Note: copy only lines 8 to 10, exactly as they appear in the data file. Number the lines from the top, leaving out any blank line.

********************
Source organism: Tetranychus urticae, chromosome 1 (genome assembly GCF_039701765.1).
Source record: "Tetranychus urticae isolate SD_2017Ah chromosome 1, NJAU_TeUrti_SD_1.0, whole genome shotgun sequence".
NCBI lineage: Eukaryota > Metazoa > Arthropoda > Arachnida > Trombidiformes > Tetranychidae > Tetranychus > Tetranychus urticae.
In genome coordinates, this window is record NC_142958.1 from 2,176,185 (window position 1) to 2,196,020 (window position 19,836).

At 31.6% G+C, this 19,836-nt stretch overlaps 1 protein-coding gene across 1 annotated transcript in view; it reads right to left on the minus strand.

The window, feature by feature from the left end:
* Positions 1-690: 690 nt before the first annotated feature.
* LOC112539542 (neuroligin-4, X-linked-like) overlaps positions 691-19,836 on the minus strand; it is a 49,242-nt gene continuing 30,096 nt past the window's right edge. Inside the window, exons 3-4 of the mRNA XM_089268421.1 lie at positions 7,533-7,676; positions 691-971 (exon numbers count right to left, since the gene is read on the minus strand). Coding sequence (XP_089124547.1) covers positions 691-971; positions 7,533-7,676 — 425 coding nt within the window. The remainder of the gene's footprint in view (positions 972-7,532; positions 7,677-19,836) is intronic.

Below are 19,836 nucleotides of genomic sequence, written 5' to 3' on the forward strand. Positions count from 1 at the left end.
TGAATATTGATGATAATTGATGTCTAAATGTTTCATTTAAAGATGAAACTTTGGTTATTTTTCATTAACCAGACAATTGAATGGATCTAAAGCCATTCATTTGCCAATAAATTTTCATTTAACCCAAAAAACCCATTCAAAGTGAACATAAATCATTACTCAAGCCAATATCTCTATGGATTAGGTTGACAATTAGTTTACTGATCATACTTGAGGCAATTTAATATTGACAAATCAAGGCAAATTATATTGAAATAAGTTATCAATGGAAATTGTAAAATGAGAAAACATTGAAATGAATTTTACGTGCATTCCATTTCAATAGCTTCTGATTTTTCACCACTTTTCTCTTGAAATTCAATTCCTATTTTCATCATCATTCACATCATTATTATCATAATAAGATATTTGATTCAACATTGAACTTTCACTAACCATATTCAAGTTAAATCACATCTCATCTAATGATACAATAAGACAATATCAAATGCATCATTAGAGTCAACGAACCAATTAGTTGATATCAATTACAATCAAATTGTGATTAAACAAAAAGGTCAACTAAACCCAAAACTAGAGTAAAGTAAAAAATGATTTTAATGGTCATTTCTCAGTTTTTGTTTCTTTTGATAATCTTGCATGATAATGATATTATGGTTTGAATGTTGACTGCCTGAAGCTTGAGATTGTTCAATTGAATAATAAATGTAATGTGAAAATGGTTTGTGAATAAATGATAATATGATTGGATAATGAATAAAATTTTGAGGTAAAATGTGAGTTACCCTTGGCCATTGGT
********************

* LOC112539542 (neuroligin-4, X-linked-like) overlaps positions 691-19,836 on the minus strand; it is a 49,242-nt gene continuing 30,096 nt past the window's right edge. Inside the window, exons 3-4 of the mRNA XM_089268421.1 lie at positions 7,533-7,676; positions 691-971 (exon numbers count right to left, since the gene is read on the minus strand). Coding sequence (XP_089124547.1) covers positions 691-971; positions 7,533-7,676 — 425 coding nt within the window. The remainder of the gene's footprint in view (positions 972-7,532; positions 7,677-19,836) is intronic.

Below are 19,836 nucleotides of genomic sequence, written 5' to 3' on the forward strand. Positions count from 1 at the left end.
TGAATATTGATGATAATTGATGTCTAAATGTTTCATTTAAAGATGAAACTTTGGTTATTTTTCATTAACCAGACAATTGAATGGATCTAAAGCCATTCATTTGCCAATAAATTTTCATTTAACCCAAAAAACCCATTCAAAGTGAACATAAATCATTACTCAAGCCAATATCTCTATGGATTAGGTTGACAATTAGTTTACTGATCATACTTGAGGCAATTTAATATTGACAAATCAAGGCAAATTATATTGAAATAAGTTATCAATGGAAATTGTAAAATGAGAAAACATTGAAATGAATTTTACGTGCATTCCATTTCAATAGCTTCTGATTTTTCACCACTTTTCTCTTGAAATTCAATTCCTATTTTCATCATCATTCACATCATTATTATCATAATAAGATATTTGATTCAACATTGAACTTTCACTAACCATATTCAAGTTAAATCACATCTCATCTAATGATACAATAAGACAATATCAAATGCATCATTAGAGTCAACGAACCAATTAGTTGATATCAATTACAATCAAATTGTGATTAAACAAAAAGGTCAACTAAACCCAAAACTAGAGTAAAGTAAAAAATGATTTTAATGGTCATTTCTCAGTTTTTGTTTCTTTTGATAATCTTGCATGATAATGATATTATGGTTTGAATGTTGACTGCCTGAAGCTTGAGATTGTTCAATTGAATAATAAATGTAATGTGAAAATGGTTTGTGAATAAATGATAATATGATTGGATAATGAATAAAATTTTGAGGTAAAATGTGAGTTACCCTTGGCCATTGGT